Verb canter Definition and Examples



Definition as verb:

(intransitive) To move at such pace. (intransitive) To cause to move at a canter; to ride (a horse) at a canter.

More definition: easy gallop. move or ride at a canter.

1.a person who is much given to the use of cant.

1.a salient angle.

2.a sudden movement that tilts or overturns a thing.

3.a slanting or tilted position. oblique line or surface, as one formed by cutting off the corner of a square of cube. oblique or slanting face of anything.

6.Civil Engineering. bank1 (def 6).

7.a sudden pitch or toss.

8.Also called flitch. a partly trimmed log.

9.oblique or slanting. bevel; form an oblique surface upon. 1 put in an oblique position; tilt; tip. 1 throw with a sudden jerk.
1 take or have an inclined position; tilt; turn.

1.hearty; merry.

1. an easy three-beat gait of horses, etc, between a trot and a gallop in speed

2. at a canter, easily; without effort, he won at a canter verb

3. to move or cause to move at a canter Word OriginC18, short for Canterbury trot, the supposed pace at which pilgrims rode to Canterbury cant1 /kænt/ noun
1. insincere talk, esp concerning religion or morals; pious platitudes

2. stock phrases that have become meaningless through repetition

3. specialized vocabulary of a particular group, such as thieves, journalists, or lawyers; jargon

4. singsong whining speech, as used by beggars verb

5. (intransitive) to speak in or use cant Derived Formscanter, nouncantingly, adverb Word OriginC16, probably via Norman French canter to sing, from Latin cantāre; used disparagingly, from the 12th century, of chanting in religious services cant2 /kænt/ noun
1. inclination from a vertical or horizontal plane; slope; slant

2. a sudden movement that tilts or turns something

3. the angle or tilt thus caused

4. a corner or outer angle, esp of a building

5. an oblique or slanting surface, edge, or line verb (transitive)

6. to tip, tilt, or overturn, esp with a sudden jerk

7. to set in an oblique position

8. another word for bevel (sense 1) adjective

9. oblique; slanting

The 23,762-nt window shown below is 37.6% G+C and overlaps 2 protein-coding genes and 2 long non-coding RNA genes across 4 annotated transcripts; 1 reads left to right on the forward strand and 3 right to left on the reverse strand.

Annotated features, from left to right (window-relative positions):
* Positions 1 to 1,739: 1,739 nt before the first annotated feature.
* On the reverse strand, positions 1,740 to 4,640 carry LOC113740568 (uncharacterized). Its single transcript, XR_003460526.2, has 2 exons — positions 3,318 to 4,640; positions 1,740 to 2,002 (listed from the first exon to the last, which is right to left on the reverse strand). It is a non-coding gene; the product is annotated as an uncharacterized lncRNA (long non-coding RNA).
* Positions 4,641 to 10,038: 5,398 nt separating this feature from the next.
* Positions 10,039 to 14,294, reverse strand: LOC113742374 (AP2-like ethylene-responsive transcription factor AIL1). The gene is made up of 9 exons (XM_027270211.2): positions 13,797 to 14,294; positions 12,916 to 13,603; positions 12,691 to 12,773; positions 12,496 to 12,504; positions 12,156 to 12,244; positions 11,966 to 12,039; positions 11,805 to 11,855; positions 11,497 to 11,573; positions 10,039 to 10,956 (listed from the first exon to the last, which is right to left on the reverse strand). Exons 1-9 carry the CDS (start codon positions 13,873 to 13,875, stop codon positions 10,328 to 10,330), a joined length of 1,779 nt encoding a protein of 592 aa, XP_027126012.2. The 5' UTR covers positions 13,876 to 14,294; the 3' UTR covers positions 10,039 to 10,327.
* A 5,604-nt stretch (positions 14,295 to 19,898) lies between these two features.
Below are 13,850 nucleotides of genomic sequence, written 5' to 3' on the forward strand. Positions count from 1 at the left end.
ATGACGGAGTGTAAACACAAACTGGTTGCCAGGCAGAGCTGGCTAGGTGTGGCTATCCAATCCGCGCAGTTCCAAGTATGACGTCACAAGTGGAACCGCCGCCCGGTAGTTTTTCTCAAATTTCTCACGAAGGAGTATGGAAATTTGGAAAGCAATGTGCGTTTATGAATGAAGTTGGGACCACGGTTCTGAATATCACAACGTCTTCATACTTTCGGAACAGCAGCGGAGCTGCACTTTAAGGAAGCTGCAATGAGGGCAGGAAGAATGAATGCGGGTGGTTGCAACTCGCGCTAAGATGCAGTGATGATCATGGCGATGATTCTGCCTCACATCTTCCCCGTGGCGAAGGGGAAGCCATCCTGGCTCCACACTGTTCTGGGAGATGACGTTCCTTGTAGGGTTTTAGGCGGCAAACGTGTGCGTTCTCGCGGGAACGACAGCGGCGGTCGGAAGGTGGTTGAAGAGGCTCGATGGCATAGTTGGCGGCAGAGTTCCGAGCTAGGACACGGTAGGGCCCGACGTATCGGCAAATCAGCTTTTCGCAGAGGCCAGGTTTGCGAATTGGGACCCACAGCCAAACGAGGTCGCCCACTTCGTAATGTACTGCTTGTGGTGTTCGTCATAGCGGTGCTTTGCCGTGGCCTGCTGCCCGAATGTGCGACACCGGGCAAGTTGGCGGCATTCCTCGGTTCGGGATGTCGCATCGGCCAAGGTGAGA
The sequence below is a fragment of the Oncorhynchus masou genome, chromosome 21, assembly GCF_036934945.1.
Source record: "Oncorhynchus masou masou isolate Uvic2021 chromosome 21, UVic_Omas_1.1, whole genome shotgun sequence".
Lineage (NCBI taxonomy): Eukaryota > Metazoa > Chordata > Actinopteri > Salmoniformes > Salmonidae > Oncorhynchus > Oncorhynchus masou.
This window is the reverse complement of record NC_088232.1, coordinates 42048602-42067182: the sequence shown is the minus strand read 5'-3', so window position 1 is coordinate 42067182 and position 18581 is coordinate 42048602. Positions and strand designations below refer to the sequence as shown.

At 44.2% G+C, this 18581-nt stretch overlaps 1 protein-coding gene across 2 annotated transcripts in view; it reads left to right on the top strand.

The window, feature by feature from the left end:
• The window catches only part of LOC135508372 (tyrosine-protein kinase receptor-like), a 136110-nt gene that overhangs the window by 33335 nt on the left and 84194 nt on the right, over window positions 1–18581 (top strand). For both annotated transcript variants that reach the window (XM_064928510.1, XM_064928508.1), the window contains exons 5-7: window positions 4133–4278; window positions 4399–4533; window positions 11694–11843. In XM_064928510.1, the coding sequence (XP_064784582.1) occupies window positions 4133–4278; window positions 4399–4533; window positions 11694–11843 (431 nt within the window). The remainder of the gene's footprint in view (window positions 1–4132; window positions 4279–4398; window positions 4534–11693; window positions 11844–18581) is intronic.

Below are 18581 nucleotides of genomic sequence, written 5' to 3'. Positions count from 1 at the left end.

10. having flat surfaces and without curves Derived Formscantic, adjective Word OriginC14 (in the sense, edge, corner), perhaps from Latin canthus iron hoop round a wheel, of obscure origin cant3 /kɑːnt/ adjective
1. (Scot & Northern English, dialect) lusty; merry; hearty Word OriginC14, related to Low German kant bold, merryCollins English Dictionary - Complete & Unabridged 2012 Digital Edition © William Collins Sons & Co. Ltd. 1979, 1986 © HarperCollinsPublishers 1998, 2000, 2003, 2005, 2006, 2007, 2009, 2012 Cite This Source
1706, from a contraction of Canterbury gallop (1630s), "easy pace at which pilgrims ride to Canterbury" (q.v.). Related, Cantered; cantering.
1755, from canter (v.).
"insincere talk," 1709, earlier it was slang for "whining of beggars" (1640s), from the verb in this sense (1560s), from Old North French canter (Old French chanter) "to sing, chant," from Latin cantare, frequentative of canere "to sing" (see chant (v.)). Sense in English developed after 1680 to mean the jargon of criminals and vagabonds, thence applied contemptuously by any sect or school to the phraseology of its rival.... Slang is universal, whilst Cant is restricted in usage to certain classes of the community, thieves, vagrom men, and -- well, their associates. ... Slang boasts a quasi-respectability denied to Cant, though Cant is frequently more enduring, its use continuing without variation of meaning for many generations. [John S. Farmer, Forewords to "Musa Pedestris," 1896] "slope, slant," late 14c., Scottish, "edge, brink," from Old North French cant "corner" (perhaps via Middle Low German kante or Middle Dutch kant), from Vulgar Latin *canthus, from Latin cantus "iron tire of a wheel," possibly from a Celtic word meaning "rim of wheel, edge" (cf. Welsh cant "bordering of a circle, tire, edge," Breton cant "circle"), from PIE *kam-bo- "corner, bend," from root *kemb- "to bend, turn, change" (cf. Greek kanthos "corner of the eye," Russian kutu "corner").


One of her riders urged his horse into a canter and approached, while she halted her horse, disguised among the men.

To start the canter, which should always be done from the walk and not the trot, take up the curb rein a little and turn the horse's head slightly to the right, at the same time pressing the left leg behind the girth; the horse will then lead with the off (right) fore leg, which is generally preferred; but a well-broken hack should lead with either leg at command, and if he be cantered in a circle to the left he must lead with the near leg, as otherwise an ugly fall is likely to result from the leg being crossed.

A large proportion of men who follow hounds are quite content to do so passively through gates and gaps, with a canter along the road whenever one is available.

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